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Posted on: Saturday, 18 February 2017 by Rajiv Popat

There was a time when making IDE plugins for Visual Studio was for folks who specialized in art of writing plugins; i.e. folks like DevExpress and Jetbrains. With Visual Studio Code, writing extensions is no longer a mysterious black art. Even regular programmers like you and me can write extensions which solve our little specific problems.

My specific little problem? I hate having to type a semicolon and then hit enter on every line of code that I write. Specially when the IDE is auto-completing my brackets and quotes. For example when I write:

Console.WriteLine("Hello

If I have the C# plugin installed in VS Code, VS code understands my intent and completes the sentence by writing:

Console.WriteLine("Hello[my cursor is here]")

Notice my cursor position in the snippet above? At this point if I need to end the line I hit the right arrow key twice, then type semicolon and then hit enter to continue to the next line.

Technically, in the above example, if my IDE was really smart, I should just be able to type a semicolon where my cursor is, have the IDE understand my intent, move the semicolon to the end of the line and automatically move me to the next line so that I can continue coding.

It's just 4 keystrokes per-line (two right arrows, a semi-colon and an enter), but when you write hundreds of lines of code condensing 4 keystrokes to 1, adds up and goes a long way in making you productive. Actually, it's not so much about reducing the keystrokes as it is about being in the flow and rhythm.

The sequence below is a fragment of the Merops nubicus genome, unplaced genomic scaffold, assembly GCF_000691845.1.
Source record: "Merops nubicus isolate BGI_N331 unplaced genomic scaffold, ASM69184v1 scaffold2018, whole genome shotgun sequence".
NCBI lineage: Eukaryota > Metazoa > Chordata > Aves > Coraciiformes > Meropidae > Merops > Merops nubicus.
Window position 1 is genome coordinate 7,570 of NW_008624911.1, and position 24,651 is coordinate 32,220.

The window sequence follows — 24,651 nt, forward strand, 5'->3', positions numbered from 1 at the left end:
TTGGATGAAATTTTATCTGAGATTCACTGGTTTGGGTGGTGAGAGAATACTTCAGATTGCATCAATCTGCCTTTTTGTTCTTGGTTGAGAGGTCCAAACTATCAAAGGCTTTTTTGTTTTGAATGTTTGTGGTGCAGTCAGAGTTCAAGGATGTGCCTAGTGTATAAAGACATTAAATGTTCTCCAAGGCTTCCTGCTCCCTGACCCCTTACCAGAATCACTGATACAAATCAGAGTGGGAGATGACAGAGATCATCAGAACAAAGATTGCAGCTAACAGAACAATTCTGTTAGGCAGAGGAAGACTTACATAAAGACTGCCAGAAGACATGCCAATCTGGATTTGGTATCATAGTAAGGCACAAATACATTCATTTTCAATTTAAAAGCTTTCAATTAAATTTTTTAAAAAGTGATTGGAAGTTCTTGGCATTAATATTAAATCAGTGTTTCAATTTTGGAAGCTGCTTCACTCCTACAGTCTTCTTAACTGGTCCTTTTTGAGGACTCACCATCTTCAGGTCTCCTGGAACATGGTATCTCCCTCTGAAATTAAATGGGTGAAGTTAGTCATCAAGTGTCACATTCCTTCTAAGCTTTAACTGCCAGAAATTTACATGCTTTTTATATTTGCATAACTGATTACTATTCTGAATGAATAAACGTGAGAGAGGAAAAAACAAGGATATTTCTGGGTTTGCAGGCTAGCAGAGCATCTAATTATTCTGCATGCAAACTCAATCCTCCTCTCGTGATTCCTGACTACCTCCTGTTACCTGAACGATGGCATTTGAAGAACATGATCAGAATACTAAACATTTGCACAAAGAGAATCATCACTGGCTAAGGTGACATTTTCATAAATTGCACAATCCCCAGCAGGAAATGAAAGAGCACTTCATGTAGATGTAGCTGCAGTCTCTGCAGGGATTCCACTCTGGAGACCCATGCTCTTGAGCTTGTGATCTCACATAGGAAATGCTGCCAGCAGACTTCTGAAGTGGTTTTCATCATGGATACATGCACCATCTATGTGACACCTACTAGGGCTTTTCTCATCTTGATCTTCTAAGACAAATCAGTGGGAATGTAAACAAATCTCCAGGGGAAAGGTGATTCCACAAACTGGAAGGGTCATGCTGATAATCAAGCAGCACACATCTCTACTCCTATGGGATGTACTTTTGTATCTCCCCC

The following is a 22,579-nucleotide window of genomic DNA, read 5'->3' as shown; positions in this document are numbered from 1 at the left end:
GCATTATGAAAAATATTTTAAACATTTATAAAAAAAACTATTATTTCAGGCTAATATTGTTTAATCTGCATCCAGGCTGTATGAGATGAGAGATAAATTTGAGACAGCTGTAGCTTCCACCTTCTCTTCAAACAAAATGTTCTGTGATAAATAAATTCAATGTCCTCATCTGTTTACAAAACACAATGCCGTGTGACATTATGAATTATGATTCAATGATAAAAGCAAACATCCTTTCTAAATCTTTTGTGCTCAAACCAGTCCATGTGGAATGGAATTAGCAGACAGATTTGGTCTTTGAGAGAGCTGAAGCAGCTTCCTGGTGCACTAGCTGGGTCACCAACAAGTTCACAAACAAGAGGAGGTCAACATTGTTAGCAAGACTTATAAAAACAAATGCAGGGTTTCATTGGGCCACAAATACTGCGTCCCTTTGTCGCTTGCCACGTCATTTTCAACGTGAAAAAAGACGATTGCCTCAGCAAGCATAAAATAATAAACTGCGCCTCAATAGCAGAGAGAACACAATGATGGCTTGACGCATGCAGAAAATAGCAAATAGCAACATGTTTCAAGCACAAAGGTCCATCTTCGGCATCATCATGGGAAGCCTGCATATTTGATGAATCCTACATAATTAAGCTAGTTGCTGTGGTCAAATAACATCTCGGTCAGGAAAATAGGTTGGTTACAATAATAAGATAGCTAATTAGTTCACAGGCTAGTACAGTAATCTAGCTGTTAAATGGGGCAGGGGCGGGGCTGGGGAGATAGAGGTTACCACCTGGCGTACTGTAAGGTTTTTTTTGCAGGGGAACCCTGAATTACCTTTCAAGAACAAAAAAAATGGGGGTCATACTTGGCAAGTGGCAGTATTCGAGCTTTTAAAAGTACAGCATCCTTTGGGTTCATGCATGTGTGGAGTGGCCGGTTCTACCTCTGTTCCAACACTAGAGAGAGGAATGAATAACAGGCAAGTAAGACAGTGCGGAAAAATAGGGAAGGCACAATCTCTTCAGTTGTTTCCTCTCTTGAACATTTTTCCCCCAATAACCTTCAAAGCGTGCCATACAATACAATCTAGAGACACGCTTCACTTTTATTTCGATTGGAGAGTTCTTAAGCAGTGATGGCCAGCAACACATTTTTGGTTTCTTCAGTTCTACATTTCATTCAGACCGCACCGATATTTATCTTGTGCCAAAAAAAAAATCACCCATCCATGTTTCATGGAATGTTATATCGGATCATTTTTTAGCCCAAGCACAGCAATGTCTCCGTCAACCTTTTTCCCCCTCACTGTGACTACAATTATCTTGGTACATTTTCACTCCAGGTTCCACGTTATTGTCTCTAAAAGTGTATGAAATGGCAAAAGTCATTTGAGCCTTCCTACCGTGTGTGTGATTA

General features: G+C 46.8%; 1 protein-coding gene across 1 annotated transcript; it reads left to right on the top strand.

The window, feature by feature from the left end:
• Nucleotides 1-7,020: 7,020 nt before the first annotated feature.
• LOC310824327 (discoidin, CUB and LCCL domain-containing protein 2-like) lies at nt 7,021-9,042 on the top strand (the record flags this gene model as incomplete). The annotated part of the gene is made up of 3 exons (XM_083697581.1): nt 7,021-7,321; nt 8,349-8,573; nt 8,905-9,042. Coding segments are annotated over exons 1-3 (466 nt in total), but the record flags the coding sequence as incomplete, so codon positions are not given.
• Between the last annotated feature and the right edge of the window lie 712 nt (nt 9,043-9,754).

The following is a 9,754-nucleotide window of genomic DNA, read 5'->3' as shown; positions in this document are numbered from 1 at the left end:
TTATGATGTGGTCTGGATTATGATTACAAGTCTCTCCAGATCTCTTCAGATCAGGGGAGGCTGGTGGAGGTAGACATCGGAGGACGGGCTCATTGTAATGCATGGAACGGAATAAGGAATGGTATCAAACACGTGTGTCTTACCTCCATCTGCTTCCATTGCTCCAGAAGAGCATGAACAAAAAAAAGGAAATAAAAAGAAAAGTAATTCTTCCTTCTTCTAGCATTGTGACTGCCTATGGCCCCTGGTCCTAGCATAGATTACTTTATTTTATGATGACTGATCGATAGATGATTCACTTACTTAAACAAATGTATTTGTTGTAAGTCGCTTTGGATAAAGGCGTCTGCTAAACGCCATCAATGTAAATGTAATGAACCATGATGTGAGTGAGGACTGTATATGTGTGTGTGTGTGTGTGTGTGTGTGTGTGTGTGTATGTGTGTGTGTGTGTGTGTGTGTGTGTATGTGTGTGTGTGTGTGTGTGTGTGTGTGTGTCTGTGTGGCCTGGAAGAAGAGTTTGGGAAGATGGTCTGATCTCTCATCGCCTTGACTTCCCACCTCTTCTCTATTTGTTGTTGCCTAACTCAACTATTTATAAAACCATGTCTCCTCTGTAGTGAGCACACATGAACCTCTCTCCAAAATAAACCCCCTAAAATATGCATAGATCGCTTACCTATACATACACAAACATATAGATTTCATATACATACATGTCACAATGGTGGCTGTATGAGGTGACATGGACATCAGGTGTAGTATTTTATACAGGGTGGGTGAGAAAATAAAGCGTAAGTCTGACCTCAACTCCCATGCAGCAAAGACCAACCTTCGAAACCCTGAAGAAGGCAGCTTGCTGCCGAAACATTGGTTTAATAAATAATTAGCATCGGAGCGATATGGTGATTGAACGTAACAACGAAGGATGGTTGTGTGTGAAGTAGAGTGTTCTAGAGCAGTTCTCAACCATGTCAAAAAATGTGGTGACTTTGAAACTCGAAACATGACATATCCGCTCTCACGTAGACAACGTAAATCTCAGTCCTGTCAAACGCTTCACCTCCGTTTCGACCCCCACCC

At one point DevExpress CodeRush had this feature; and If I wrote:

Console.WriteLine("Hello;

CodeRush would intelligently complete this as:

Console.WriteLine("Hello");

It was a very fluid experience. I used to love that feature. When I moved to Linux and Visual Studio Code, I lost most plugins like Resharper and Coderush; but then other free Visual Studio Code plugins made up for most of what I loved between Resharper and CodeRush. However, I continued to miss the above feature where the IDE would automatically understand my intent and move my semicolons where they belong.

So, I decided to see how difficult it would be to write an extension which would:

  1. Automatically move the semi-colon to the end of the line even if you type it in between the line (except for special cases like a for-loop or a for-each loop).
  2. Automatically move you to the next line without having to explicitly hit enter.

It took me one day to write the extension. It took me one more day to brand it with a logo and documentation and publish it to Visual Studio Code Marketplace after releasing it on Github. Before I started this extension, I knew nothing about writing Visual Studio Code extensions. Not to mention that the entire development was done on a Linux Laptop. The code was written in type-script and I am not a java-script or typescript guru either.

I think a regular programmer like me being able to write a plugin of this sort, publish it live to a marketplace and have folks download over just a couple of days says more about Visual Studio Code's highly extendable design than it says about my talent. By far one of the more amazing editors / IDE's I've seen in my life.

Because I used an source code of an open source extension on the marketplace to learn how to get started with writing extensions, and I could see an ever growing community of open source extensions on the Visual Studio Code marketplace, I'm also publishing my code on github.

Go ahead and try it out. It has already had a couple of dozen downloads; makes me hugely productive as a programmer when I am inside Visual Studio Code above all keeps me in flow when I write code. I've been fully supporting this plugin and closing bugs as and when I find them or if and when they are reported.

It is called 'Autoend' and is available for free on the visual studio code marketplace.

If you do try it out please drop me your feedback / comments in the comment section of this post and if you find an issue you can always post it on github or you can always drop a line to contact@thousandtyone.com. Happy coding!

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